Seeing as it's #powerupday and I just got a comment congratulating me with added suspense that I must wait until the end of the day to see just how big my bee will be, I decided to share some photos of a very large honeybee I encountered recently.
It's sort of a sad but sweet story.
She was laying in the street when I found her, not moving much but still alive. So I scooped her up with a leaf to move her off the road.
She looked like a regular honeybee, but she was considerably larger, about as long as the last bone in a finger( almost an inch). Our honeybees are maybe a third smaller than this. Her size was quite noticeable without having another bee around for comparison.
I felt really sad for her. I thought about taking her home, but I researched "rehabbing bees" and learned that they have a short lifespan, and that if they have an illness it's best that they not return to the hive lest they infect other bees.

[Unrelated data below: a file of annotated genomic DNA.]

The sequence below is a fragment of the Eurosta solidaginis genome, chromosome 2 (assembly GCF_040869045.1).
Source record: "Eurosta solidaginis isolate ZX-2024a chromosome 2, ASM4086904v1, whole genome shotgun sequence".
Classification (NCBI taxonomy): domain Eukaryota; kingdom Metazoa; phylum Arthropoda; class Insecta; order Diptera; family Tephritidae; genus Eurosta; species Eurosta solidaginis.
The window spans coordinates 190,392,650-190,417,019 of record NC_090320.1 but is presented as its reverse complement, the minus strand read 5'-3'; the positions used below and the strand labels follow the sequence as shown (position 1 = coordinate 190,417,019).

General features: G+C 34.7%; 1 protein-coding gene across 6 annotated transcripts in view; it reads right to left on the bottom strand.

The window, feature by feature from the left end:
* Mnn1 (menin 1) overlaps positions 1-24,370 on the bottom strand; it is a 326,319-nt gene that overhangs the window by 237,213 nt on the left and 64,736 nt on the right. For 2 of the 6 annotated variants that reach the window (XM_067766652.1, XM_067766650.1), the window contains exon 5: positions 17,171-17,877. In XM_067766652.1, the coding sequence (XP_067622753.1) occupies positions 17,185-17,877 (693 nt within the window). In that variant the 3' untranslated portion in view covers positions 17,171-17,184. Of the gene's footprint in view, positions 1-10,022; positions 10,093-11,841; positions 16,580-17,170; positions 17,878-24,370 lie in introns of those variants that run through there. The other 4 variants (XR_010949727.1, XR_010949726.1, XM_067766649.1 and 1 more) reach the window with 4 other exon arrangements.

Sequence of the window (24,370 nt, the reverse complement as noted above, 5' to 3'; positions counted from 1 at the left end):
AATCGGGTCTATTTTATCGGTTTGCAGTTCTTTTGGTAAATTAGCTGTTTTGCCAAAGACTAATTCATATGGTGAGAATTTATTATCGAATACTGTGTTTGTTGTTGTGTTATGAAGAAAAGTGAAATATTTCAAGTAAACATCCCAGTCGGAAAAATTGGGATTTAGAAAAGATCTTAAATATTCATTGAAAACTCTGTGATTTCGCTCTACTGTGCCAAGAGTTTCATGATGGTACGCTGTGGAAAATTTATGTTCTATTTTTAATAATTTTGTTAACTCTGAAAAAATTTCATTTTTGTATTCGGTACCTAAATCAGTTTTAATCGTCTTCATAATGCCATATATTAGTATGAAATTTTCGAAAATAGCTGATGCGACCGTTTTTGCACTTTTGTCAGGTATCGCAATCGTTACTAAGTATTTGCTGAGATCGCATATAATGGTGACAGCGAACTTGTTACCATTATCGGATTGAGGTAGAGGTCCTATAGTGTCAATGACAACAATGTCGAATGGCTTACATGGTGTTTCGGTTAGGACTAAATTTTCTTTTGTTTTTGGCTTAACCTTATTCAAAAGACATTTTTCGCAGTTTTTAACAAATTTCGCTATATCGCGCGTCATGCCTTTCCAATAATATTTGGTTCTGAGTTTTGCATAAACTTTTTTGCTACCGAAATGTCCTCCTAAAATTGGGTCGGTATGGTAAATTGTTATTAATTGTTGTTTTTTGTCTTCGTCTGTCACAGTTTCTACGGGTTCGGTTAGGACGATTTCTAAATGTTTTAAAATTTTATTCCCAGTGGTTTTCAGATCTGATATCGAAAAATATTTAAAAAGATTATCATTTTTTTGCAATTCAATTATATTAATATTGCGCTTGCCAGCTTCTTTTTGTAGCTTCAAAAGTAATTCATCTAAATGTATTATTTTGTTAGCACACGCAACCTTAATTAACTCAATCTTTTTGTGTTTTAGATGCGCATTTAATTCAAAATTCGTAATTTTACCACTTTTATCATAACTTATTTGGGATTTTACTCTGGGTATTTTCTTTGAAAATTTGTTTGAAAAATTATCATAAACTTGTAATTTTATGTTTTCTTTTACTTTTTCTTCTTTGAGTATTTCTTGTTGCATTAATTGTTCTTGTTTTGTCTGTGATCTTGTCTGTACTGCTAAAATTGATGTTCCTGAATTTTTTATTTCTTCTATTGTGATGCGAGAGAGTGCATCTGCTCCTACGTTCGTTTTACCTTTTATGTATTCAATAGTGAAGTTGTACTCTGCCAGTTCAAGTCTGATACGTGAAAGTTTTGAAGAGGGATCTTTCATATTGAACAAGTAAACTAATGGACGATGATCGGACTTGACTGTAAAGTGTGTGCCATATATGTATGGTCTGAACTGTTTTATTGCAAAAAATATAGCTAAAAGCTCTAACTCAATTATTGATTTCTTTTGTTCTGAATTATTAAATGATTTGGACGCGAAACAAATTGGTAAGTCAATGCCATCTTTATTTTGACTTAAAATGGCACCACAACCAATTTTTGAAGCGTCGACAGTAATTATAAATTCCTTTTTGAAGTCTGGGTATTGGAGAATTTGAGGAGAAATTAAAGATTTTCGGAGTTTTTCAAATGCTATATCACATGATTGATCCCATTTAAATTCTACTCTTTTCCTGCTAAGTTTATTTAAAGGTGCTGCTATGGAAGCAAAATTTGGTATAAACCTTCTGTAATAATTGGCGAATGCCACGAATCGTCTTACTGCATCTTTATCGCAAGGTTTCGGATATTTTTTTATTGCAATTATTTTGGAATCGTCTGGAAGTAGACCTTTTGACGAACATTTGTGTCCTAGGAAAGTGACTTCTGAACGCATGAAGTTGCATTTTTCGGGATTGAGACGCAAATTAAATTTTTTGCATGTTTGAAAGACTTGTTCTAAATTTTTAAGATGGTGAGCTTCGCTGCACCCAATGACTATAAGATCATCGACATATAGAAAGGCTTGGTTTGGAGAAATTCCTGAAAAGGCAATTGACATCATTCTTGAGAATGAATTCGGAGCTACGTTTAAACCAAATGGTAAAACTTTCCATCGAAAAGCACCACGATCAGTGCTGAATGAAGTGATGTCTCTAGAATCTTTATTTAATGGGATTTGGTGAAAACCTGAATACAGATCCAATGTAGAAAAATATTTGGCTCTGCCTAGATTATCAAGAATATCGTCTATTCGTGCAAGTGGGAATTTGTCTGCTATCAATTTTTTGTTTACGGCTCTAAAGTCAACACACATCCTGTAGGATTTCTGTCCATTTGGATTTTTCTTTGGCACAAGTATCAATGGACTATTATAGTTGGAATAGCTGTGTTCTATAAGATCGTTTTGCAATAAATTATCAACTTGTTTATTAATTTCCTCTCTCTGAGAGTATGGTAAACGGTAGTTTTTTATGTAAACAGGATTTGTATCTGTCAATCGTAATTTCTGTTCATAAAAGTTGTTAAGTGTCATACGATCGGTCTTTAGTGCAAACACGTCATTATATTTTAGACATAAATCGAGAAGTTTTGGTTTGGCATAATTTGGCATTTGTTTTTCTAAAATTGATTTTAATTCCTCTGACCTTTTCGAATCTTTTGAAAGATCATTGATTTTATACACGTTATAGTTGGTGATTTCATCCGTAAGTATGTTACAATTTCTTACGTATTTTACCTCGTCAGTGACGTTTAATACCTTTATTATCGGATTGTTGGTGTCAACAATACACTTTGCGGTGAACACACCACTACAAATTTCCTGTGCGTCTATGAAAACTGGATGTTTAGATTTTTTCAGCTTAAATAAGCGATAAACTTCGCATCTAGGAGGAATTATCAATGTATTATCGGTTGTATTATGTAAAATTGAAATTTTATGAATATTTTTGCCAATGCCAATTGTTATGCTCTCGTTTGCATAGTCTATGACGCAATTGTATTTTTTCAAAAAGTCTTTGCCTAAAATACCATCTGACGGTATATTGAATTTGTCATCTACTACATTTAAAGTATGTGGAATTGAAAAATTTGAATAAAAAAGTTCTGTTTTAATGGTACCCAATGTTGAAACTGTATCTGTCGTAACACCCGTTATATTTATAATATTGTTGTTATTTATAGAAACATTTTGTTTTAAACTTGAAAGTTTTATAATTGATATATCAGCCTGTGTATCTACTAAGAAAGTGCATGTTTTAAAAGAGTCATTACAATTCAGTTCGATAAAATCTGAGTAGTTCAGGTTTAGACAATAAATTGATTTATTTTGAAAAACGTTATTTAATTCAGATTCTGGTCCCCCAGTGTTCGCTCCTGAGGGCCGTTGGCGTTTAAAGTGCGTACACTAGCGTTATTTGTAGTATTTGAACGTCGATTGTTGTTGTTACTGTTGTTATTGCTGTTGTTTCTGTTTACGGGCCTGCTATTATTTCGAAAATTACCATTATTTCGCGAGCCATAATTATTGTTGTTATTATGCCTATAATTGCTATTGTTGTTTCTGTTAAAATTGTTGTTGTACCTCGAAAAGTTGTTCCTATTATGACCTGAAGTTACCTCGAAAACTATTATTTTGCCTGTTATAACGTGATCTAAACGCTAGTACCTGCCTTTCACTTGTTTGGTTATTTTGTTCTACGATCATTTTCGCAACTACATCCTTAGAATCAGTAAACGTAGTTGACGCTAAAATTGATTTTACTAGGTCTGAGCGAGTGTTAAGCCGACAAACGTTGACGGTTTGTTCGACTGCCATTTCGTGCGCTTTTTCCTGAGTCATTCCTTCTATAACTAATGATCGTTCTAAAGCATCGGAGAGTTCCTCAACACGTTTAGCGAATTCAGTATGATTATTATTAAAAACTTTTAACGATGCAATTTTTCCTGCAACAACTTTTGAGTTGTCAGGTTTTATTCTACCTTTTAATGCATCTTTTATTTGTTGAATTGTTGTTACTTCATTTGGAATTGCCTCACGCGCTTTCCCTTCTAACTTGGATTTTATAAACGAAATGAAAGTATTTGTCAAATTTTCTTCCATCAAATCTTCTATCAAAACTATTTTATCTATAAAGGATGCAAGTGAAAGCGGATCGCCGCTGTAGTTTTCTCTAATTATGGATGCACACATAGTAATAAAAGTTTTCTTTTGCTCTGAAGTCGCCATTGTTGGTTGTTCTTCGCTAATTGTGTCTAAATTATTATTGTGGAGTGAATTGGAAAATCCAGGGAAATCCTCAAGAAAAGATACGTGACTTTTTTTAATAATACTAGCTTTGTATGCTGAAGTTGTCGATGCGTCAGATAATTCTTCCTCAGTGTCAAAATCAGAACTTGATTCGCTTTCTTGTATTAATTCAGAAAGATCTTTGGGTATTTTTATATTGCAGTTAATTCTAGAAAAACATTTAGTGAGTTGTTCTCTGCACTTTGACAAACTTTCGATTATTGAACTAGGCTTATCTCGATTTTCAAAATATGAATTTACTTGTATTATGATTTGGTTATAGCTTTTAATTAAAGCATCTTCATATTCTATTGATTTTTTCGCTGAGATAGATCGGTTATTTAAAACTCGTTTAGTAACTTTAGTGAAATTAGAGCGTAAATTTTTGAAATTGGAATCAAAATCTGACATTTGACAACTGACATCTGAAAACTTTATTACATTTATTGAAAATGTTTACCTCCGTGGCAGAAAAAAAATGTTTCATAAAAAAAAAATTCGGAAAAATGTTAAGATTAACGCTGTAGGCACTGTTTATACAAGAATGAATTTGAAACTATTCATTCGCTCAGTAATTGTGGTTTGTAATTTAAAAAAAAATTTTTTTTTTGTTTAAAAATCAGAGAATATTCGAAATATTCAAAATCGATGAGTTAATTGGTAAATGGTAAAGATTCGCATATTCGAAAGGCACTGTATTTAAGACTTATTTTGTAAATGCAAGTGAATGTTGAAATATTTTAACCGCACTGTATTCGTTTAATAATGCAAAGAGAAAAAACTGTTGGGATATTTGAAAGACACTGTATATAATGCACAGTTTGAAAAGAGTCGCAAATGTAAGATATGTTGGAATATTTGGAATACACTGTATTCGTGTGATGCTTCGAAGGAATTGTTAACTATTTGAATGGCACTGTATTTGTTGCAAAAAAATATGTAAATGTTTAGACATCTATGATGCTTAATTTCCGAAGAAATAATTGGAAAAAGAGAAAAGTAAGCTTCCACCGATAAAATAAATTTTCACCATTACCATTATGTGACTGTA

Considering how hive-oriented bees are (they will die to protect the hive), going away to die may have been a conscious decision on her part.
In spite of my gentleness and how obvious it was that she had reached her time, she still seemed scared. I felt so much empathy for her. Even my little dog, who has learned the hard way that bees must be avoided, showed some concern. He's a good kid.
Ever since quarantine and the Great Pause caused by Covid-19, I have spent much of my waking hours outdoors, taking in the urban nature of my surroundings. I was already a very sensitive person, but this time I have spent with nature has made me even more so. I never thought that I would "vibe" a bee, but I did. I hope that this big, beautiful bee passed peacefully, and that the hive that she left behind is flourishing.
Our global ecosystem needs bees to survive. I felt like she should be honored for her service.
Thanks for reading.